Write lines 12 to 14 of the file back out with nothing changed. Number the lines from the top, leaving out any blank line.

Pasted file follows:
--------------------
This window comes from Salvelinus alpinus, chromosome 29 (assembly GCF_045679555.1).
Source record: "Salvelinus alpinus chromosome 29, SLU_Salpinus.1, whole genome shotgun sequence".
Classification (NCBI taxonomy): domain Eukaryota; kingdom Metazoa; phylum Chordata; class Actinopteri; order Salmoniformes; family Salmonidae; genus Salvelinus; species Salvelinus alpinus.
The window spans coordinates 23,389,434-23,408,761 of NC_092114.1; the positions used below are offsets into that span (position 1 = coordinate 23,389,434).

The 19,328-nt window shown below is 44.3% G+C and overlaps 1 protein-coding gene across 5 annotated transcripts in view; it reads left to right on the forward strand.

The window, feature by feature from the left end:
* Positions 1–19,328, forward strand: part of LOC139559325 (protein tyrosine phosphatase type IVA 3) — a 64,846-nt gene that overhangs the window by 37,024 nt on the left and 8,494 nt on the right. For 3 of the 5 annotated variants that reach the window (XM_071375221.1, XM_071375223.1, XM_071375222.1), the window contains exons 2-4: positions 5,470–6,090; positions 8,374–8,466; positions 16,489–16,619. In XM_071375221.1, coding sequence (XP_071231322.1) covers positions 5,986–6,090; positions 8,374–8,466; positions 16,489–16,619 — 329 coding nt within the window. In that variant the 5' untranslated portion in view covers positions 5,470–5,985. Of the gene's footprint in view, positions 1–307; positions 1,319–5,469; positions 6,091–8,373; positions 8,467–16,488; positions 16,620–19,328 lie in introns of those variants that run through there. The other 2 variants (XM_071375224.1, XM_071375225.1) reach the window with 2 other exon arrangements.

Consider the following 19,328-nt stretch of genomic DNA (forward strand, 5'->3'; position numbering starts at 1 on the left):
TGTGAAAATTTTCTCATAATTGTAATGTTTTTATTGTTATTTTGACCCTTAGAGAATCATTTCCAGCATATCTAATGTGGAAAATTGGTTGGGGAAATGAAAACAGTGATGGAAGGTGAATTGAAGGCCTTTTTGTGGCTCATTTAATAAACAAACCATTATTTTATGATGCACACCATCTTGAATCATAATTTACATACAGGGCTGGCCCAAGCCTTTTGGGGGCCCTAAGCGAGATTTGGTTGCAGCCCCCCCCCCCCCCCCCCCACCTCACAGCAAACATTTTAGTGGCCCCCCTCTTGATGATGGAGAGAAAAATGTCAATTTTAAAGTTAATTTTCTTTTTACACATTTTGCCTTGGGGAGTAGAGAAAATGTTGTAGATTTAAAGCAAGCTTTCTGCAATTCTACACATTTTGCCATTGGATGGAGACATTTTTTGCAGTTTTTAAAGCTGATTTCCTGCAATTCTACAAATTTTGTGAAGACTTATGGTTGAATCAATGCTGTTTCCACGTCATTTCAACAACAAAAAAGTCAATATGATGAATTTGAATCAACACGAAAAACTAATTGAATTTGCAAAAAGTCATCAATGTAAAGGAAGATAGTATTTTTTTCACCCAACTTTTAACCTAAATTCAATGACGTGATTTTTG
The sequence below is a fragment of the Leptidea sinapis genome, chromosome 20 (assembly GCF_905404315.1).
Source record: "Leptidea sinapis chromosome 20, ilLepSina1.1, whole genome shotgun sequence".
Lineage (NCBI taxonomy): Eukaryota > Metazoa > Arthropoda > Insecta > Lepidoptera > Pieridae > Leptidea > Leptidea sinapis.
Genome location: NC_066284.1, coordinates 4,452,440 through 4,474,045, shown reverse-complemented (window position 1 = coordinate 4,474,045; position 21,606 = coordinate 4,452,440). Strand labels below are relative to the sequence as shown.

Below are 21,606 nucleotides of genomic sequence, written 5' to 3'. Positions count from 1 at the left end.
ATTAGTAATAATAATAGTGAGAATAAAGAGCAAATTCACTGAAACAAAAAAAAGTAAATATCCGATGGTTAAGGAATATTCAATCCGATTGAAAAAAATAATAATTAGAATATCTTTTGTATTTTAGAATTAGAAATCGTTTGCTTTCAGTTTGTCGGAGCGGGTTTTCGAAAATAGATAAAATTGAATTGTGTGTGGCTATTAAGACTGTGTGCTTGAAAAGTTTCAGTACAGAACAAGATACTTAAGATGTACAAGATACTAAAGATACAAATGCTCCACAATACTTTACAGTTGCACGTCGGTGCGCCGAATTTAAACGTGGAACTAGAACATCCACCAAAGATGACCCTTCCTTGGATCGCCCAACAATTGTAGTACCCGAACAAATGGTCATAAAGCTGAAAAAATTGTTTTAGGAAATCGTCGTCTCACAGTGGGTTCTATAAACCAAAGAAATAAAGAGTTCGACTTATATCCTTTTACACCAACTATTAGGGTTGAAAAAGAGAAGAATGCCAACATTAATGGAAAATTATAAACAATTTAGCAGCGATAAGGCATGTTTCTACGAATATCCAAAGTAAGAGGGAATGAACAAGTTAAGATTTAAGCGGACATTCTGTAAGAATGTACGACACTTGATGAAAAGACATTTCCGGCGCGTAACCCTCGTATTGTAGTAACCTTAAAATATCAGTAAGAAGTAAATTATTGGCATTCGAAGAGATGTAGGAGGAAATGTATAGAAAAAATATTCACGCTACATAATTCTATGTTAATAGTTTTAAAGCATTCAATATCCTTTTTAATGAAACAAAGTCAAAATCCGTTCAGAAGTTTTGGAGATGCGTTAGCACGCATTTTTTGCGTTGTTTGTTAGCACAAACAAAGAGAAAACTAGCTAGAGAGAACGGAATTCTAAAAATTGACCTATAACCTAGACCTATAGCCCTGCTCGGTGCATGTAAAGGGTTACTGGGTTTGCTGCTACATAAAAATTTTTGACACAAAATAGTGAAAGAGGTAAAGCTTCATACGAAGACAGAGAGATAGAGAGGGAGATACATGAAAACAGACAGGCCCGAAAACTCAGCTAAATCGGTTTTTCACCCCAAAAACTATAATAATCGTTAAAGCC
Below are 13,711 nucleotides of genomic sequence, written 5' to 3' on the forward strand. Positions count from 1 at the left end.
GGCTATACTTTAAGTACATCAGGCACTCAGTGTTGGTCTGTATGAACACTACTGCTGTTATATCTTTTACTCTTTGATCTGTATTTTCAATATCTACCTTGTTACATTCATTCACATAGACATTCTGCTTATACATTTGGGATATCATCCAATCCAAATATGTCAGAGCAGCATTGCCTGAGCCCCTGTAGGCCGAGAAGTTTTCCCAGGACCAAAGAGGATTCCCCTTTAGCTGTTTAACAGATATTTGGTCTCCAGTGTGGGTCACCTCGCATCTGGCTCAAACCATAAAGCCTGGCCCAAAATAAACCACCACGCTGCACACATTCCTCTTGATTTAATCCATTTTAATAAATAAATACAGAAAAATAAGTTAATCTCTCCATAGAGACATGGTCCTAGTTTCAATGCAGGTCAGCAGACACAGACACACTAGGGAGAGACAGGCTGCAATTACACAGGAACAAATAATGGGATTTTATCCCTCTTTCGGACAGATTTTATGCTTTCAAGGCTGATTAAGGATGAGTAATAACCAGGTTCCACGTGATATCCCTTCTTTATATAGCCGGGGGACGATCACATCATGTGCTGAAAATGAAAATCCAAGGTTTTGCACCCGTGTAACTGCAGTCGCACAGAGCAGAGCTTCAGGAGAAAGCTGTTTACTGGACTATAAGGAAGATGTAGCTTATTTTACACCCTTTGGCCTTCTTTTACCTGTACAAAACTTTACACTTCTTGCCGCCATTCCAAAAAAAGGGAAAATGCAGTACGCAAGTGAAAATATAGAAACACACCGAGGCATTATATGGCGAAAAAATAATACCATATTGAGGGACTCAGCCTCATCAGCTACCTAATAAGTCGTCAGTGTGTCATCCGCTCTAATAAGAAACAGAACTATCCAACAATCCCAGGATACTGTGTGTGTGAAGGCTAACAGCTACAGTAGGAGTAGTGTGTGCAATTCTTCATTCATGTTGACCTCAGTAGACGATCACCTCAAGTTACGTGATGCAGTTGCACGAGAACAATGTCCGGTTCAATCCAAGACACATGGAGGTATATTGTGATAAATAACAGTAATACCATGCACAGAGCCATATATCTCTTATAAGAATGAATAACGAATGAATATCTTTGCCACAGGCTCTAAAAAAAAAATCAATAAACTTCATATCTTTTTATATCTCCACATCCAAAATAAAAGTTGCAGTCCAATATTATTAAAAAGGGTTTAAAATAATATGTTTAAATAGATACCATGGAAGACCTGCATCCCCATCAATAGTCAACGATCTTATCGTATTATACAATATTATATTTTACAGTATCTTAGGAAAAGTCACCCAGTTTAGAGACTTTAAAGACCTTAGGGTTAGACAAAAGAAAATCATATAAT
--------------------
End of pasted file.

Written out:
Lineage (NCBI taxonomy): Eukaryota > Metazoa > Arthropoda > Insecta > Lepidoptera > Pieridae > Leptidea > Leptidea sinapis.
Genome location: NC_066284.1, coordinates 4,452,440 through 4,474,045, shown reverse-complemented (window position 1 = coordinate 4,474,045; position 21,606 = coordinate 4,452,440). Strand labels below are relative to the sequence as shown.

Below are 21,606 nucleotides of genomic sequence, written 5' to 3'. Positions count from 1 at the left end.